REVIEW:  A Lady Never Lies by Juliana Grey

REVIEW: A Lady Never Lies by Juliana Grey

Dear Ms. Grey

I was sent this book by Berkley with a note that they know I like unusual historical settings. The book takes place in Italy in 1890. The set up is a little strained. Three male friends – the impoverished Duke of Wallingford, his brother, of Lord Roland Penhallow, and their friend Phineas Fitzwilliam Burke decide to lease a Tuscan fortress advertised in the newspaper.

A Lady Never Lies Juliana Gray Burke actually leases it with his “sordid millions” made from his patents and inventions and bullies his two friends into rusticating with him because he is worried about their excessive drinking and whoring. Burke plans to compete in an auto engine race against Delmonico in Rome and thinks that the retreat will be the perfect place to perfect his engine.

Also going to Florence is Alexandra, Dowager Marchioness of Morley; her sister, Abigail; and her cousin, Lilibet, Lady Somerton. Alexandra holds an exalted position in society but won’t for much longer if word of her straightened circumstances leak out. Her husband’s nephew invested her jointure into a factory designed to produce a steam engine for an automotive but the factory has been thus far unsuccessful and the bank is knocking at the door. The two groups of people end up being housed in the same residence due to a rental mixup. Given that the estate is quite large, the two agree that they will both remain. And because no group of men and women in a romance book can stay in the same house without some kind of wager, the two groups bet on who will stay the longest with the winner posting a notice in the Times as to which sex was superior.

The main romance centers around Alexandra and Finn. There are class issues given Alexandra’s nobility and Finn’s trade status not to mention that he is a bastard. There are personality issues. Alexandra is a known society maven and Finn is a scientist and inventor. Alex is intimidated by Finn’s knowledge and Finn is intimidated by Alex’s social ease. She always seems to know the right thing to say, the right riposte.

This is a book about which I have much conflict. I loved the period feel of the book and the location (Italy) as well as the automative details. The race through the streets at the end had a marvelous turn of the century feel. Alex and Finn are a great pair and Alex herself is a very vibrant character. Finn is ginger haired, green eyed, freckled and stands 6 and a half feet in his stockings. Alex refers to him privately as an overgrown leprechaun upon meeting him. Alex’s search for her own independence in this period was also interesting. Finn’s wealth, not his parentage, is troublesome to her. She has felt like a commodity and now, having stupidly trusted another man, wonders whether she can marry one whose wealth is so much greater than her own:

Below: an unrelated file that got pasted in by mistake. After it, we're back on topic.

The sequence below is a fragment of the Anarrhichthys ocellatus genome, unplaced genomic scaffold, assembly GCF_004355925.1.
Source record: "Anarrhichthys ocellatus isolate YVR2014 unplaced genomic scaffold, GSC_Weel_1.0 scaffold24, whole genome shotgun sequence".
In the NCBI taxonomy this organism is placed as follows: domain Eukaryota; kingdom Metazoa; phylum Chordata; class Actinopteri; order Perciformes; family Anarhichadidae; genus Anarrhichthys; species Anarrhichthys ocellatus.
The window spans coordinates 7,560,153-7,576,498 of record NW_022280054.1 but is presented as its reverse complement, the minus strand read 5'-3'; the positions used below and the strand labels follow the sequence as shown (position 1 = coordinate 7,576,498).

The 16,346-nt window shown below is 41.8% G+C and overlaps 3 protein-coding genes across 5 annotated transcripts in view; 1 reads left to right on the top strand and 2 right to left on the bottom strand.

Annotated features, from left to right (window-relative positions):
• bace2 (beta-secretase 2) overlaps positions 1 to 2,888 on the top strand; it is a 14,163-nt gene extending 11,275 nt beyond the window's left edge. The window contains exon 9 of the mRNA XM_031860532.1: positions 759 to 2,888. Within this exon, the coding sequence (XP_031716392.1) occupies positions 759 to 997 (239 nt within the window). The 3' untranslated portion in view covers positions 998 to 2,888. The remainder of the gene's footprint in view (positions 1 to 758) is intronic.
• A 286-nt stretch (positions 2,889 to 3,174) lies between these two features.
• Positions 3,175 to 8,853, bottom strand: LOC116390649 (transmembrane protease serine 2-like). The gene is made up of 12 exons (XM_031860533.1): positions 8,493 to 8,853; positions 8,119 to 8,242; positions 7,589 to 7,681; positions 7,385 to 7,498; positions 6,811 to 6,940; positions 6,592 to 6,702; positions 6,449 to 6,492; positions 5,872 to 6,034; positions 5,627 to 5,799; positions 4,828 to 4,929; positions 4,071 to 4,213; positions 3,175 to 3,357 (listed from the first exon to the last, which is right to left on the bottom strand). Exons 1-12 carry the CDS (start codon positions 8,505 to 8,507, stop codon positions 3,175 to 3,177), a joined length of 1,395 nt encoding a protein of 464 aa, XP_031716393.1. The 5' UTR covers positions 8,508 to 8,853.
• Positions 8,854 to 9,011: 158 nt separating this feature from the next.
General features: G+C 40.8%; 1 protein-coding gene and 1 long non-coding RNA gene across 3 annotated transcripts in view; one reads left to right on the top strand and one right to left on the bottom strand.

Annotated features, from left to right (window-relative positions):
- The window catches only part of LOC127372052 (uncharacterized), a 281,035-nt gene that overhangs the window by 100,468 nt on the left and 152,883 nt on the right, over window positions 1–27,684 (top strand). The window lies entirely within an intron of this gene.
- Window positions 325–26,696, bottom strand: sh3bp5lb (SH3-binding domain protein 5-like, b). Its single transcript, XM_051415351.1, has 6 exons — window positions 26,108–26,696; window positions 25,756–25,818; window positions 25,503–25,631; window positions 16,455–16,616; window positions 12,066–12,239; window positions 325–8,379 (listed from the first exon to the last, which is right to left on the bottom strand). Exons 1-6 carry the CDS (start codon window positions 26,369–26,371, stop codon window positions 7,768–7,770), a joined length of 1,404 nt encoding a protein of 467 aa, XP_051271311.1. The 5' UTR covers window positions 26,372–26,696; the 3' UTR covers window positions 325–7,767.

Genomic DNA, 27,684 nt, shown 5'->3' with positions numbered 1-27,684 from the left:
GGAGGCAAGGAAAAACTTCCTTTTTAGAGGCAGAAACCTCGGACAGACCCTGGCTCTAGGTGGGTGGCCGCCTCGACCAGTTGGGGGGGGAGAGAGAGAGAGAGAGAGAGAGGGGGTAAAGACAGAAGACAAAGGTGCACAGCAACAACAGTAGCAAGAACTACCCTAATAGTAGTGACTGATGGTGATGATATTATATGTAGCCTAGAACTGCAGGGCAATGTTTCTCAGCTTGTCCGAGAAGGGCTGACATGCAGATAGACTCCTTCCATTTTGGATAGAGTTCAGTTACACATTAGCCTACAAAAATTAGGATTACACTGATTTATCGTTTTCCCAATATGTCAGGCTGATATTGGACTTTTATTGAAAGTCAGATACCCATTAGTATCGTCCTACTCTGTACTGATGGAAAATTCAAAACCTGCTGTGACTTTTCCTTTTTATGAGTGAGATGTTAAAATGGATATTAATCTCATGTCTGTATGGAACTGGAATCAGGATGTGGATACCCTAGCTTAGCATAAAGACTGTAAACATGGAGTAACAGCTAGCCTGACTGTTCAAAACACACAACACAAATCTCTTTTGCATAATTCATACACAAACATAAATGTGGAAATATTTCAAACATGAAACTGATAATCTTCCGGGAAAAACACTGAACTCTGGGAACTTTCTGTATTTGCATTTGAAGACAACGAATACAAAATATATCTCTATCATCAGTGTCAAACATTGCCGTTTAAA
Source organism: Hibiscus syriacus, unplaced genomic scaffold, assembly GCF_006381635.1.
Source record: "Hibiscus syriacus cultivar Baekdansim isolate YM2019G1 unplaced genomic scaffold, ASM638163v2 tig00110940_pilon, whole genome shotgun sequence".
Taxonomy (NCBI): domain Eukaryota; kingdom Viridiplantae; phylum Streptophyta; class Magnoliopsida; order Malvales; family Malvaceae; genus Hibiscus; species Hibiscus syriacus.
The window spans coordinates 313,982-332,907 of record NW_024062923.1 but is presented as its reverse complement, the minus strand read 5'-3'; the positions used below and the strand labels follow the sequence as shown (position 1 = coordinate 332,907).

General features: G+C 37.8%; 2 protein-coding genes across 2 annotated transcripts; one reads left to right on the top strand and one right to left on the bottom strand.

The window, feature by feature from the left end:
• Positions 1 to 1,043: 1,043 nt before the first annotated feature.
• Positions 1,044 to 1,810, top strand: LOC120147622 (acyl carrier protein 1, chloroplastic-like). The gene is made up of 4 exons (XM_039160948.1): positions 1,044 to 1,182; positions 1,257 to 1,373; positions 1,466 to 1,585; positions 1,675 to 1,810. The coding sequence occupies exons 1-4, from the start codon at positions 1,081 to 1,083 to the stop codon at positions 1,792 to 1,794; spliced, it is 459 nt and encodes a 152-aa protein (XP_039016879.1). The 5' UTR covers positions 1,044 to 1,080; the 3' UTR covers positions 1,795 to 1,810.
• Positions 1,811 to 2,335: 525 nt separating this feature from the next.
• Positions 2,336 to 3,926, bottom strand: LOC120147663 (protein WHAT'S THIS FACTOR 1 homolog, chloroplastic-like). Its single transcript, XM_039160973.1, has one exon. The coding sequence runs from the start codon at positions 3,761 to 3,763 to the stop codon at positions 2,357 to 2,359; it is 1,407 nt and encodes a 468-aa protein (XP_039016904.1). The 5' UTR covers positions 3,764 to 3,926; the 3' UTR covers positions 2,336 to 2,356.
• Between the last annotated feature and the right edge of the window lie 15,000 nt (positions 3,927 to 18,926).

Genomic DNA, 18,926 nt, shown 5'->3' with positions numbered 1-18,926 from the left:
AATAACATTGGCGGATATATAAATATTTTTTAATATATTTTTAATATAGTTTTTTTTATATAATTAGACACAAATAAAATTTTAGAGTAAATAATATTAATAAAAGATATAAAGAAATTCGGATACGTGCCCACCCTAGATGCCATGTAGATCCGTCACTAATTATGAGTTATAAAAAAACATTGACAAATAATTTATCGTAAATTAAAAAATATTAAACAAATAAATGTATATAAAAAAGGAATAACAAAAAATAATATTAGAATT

“I can’t,” Alexandra said. She stared at that distant shock of ginger hair, fiery red-gold in the torchlight, and her voice, when it emerged, choked painfully at the base of her throat. “I won’t. Marriage is a bargain, a contract. You know that as well as I do. I won’t take something so beautiful as this and turn it into something sordid. I won’t ruin it.”

“Is it because of his money?”

Alexandra picked up the macaroon and placed it in her mouth, where it melted sweetly on her tongue, coating her mouth with the rich taste of almond. “It spoils everything, money.”

“Do you love him?”

Alexandra’s throat closed.

“Because if you do, the money won’t matter.”

“But it will,” Alexandra whispered. “Money always does. What if…what if it is the money? And if I marry him, I’ll never know. I’ll be comfortable and luxurious, and never know if it was just the money, after all. If I wasn’t just deceiving myself about the rest of it.” Oh God, what was she saying? The wine, the stupid wine, making the thoughts tumble unchecked from her mouth.

What I didn’t like was the faux battle of the sexes, the convenient set up, and, my least favorite element, the use of ghosts or spirits to bring about crisis or to solve them. One other thing that some readers may find off-putting was that Alex was spying on Finn’s inventions. I didn’t find it offensive because she simply didn’t know enough to be able to use any information to help the factory in which she had invested all her money but it was an underhanded and sneaky thing to do.  The setting, the inventions, and likeability of the characters made for a better than average read. C+

Best regards,